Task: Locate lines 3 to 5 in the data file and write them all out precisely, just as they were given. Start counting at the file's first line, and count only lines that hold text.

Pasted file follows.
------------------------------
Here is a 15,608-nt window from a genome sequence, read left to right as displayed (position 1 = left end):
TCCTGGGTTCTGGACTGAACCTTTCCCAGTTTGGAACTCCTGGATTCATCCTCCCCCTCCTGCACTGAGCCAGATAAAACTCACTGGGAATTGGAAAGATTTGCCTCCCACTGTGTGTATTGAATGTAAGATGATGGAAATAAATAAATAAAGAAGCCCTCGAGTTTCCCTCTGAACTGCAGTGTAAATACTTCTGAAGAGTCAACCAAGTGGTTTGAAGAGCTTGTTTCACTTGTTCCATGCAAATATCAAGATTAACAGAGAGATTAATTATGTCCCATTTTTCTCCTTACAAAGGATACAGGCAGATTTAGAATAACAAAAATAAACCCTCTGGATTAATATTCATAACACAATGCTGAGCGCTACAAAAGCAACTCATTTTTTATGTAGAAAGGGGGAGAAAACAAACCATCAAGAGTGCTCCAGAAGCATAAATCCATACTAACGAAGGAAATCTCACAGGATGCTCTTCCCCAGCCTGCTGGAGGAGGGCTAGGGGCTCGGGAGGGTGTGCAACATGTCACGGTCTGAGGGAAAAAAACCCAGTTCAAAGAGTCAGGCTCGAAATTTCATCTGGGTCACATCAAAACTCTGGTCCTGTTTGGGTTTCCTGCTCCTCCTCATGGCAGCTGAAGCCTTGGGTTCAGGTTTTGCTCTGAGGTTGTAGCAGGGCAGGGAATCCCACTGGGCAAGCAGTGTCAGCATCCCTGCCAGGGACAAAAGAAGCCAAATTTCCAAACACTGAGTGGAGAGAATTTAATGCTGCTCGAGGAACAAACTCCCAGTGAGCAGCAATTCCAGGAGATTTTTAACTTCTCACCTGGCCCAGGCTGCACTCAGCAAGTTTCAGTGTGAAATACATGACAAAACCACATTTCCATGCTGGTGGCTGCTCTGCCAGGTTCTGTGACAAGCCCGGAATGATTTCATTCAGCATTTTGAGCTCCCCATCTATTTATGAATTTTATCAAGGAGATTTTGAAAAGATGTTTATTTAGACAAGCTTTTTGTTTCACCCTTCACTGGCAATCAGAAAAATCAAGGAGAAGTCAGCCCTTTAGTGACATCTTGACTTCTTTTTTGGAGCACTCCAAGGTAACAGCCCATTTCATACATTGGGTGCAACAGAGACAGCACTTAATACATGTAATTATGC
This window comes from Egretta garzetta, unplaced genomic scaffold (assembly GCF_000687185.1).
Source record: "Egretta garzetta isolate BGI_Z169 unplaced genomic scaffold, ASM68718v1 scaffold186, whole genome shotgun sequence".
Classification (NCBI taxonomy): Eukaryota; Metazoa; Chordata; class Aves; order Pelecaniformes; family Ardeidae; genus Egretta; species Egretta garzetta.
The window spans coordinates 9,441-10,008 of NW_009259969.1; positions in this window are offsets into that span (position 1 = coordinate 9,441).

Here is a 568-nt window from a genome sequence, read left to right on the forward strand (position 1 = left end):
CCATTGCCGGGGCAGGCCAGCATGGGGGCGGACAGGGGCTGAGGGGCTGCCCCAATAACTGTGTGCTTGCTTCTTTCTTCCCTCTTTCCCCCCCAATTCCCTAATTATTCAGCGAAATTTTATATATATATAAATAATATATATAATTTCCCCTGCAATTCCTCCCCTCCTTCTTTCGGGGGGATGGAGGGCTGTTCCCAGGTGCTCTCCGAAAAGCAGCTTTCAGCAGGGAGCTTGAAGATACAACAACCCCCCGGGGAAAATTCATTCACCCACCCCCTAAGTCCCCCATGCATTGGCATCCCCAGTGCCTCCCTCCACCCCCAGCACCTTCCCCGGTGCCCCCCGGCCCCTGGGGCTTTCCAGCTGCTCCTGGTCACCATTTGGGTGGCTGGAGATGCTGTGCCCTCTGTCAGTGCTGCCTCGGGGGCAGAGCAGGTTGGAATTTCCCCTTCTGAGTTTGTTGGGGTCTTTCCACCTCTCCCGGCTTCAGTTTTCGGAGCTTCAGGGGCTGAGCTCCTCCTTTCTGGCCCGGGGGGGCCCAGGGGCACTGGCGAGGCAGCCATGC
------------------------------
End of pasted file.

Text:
This window comes from Egretta garzetta, unplaced genomic scaffold (assembly GCF_000687185.1).
Source record: "Egretta garzetta isolate BGI_Z169 unplaced genomic scaffold, ASM68718v1 scaffold186, whole genome shotgun sequence".
Classification (NCBI taxonomy): Eukaryota; Metazoa; Chordata; class Aves; order Pelecaniformes; family Ardeidae; genus Egretta; species Egretta garzetta.